10. #10
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    yah I raced, and rode the bike hard (actually downhill raced it for two of the four I rode it, and XC the other two) and it treated me REAL well. It started as a total rigid bike, and then I put some ROCKSHOX on it, and upgraded som eof the parts. But I am more of a lightweight rider so I doubt I reallty messed anything up.

    I have ridden many bikes and nothing has compared to the ride quality of the KillerV that's why I wanted to salvage the frame. It stood up to my jumping it, EXCELLENT climbing bike, great turning capability, easy to control in single track, and overall a great quality ride. I even won a few local downhill races back in the day.. Was the only person that won using a hard tail

  11. #11
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    Just measured it.. 1 1/4... HRMM.. I took just about everything off it.. I LOVE my pedals though.. Old shimano 937 or something like that.. I wasn't able to salvage much though except the frame, so I might just get a new bike

  12. #12
    Member B-rizzle's Avatar
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    Dude, the bike is 12 years old, get a new one! The technology now is so much better.Anyways, the amount you're going to spend upgrading you might as well get one.

  13. #13
    Toyota Racing Dev. PWRDbyTRD's Avatar
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    Ride this one while you save, then just get a newer bike. The newer bikes and suspension forks would most likely toss the geometry on your current bike. Normally a new bike is as cheap as an upgraded one.
    Linkage...My 2004 Kona Hoss Dee-Lux My Mindless Banter
    Disclaimer: I'm 425lb...I put unnormal loads on my bike. This should help you in answering any of my questions.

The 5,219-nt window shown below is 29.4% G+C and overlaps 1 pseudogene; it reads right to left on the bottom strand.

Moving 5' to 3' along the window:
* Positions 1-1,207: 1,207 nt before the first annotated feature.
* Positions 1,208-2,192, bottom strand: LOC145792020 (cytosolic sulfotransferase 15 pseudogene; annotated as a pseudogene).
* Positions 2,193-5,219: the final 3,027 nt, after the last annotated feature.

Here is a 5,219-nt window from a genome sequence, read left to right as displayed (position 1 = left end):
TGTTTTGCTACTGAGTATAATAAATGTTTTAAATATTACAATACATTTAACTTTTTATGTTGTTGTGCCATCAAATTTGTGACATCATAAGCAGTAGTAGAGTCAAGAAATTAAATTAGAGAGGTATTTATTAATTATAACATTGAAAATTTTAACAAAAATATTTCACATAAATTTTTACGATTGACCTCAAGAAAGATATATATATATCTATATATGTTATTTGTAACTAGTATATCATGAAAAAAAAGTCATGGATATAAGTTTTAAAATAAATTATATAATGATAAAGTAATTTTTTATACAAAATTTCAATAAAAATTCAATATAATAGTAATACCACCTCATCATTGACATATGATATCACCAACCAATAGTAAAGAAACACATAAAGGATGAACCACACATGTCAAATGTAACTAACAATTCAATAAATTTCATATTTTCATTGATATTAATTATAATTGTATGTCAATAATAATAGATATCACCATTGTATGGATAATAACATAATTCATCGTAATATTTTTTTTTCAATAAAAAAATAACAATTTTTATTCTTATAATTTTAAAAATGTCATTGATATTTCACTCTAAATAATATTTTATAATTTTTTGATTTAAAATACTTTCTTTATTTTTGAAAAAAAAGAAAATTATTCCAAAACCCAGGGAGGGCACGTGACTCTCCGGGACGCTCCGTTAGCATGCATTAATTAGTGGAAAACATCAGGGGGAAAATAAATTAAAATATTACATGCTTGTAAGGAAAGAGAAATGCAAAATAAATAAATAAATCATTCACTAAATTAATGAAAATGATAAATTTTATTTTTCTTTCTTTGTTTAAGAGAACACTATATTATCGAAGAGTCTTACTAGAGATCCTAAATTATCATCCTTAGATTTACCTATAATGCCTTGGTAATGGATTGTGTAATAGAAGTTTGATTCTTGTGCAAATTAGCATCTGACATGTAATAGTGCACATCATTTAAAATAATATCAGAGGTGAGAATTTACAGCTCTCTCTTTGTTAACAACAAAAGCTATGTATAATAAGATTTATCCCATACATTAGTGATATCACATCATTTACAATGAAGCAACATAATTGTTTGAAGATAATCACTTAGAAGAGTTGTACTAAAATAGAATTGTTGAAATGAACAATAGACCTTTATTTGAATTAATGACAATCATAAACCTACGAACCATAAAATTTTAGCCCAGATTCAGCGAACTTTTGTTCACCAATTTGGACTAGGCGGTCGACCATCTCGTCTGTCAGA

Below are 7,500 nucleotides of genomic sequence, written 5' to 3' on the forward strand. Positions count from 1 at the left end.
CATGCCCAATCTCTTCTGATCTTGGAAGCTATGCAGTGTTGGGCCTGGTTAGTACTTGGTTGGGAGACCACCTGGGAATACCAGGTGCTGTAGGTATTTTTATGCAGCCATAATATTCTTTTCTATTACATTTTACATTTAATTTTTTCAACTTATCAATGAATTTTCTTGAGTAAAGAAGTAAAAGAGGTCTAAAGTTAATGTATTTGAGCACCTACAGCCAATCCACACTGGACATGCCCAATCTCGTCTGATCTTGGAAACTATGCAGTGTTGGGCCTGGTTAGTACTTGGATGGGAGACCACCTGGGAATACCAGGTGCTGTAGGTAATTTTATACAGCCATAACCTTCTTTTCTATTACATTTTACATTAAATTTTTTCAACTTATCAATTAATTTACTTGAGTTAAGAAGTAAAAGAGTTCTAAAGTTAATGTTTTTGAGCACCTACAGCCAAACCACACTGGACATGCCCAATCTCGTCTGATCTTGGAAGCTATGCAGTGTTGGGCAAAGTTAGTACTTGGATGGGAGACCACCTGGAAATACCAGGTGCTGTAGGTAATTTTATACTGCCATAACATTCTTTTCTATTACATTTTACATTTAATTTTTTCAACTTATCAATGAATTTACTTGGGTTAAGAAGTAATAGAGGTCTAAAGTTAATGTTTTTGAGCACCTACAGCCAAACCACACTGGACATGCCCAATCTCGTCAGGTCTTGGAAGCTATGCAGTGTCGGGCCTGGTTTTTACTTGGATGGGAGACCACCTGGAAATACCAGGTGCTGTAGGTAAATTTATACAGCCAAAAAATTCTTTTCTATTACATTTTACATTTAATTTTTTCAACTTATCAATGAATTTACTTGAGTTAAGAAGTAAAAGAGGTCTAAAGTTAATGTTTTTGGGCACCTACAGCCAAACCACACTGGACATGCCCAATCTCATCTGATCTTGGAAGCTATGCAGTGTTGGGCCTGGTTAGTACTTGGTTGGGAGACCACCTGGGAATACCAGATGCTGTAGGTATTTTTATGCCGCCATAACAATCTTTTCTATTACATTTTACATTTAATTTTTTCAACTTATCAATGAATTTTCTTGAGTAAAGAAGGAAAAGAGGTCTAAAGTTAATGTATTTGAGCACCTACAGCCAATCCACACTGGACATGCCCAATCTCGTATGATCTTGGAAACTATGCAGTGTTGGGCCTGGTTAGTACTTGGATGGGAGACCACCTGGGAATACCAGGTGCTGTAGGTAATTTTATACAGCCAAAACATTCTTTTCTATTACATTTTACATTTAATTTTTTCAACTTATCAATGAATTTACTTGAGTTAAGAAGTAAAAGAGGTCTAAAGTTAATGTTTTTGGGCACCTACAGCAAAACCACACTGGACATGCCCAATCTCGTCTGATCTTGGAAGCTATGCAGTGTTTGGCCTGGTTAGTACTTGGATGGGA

14. #14
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    Well the thing is, that they designed my frame up until 2002, and Marin now makes it, so the frame is still supposedly one of the best designed ones out there. I have never ridden a bike with the sturdiness and climbing ability of that bike (and I have ridden a lot recently) so that is why I was wanting to keep the frame..

    Although it is 12 years old, the frame is still pretty current design wise. But I am going to get a new bike.. Maybe try to offload that old one thx guys!

  15. #15
    NCAA - DUAL CHAMPIONS! a2psyklnut's Avatar
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    I LOVED the Killer V frame design. I'd keep it and use it till you break it.

    Cannondale has an 1-1/4" headtube for their older frames. Unless you've got a Headshock (which you DON't) you'll have problems getting a new fork for it. I recommend getting a 1-1/4" to 1-1/8" headset reducer. I know Chris King makes one, but it's very pricey. I think Cane Creek also makes one.

    BTW, if you look at the new Prophet, it's the old Killer V frame design, just with modern geometries.

    Also, (and I can't believe I'm saying this) if you break it, and you're the original owner, Cannondale offers a "LIFETIME" warranty on their frames.

    Build it up, ride it, if you break it, they'll probably send you a new F600 frame. Hey, it wouldn't be a Killer V, but it'd be a new frame.
    "Life is not a journey to the grave with the intention of arriving safely in a pretty and well preserved body, but rather to skid in broadside, thoroughly used up, totally worn out, and loudly proclaiming, "WOW, What a Ride!" - unknown
    "Your Bike Sucks" - Sky Yaeger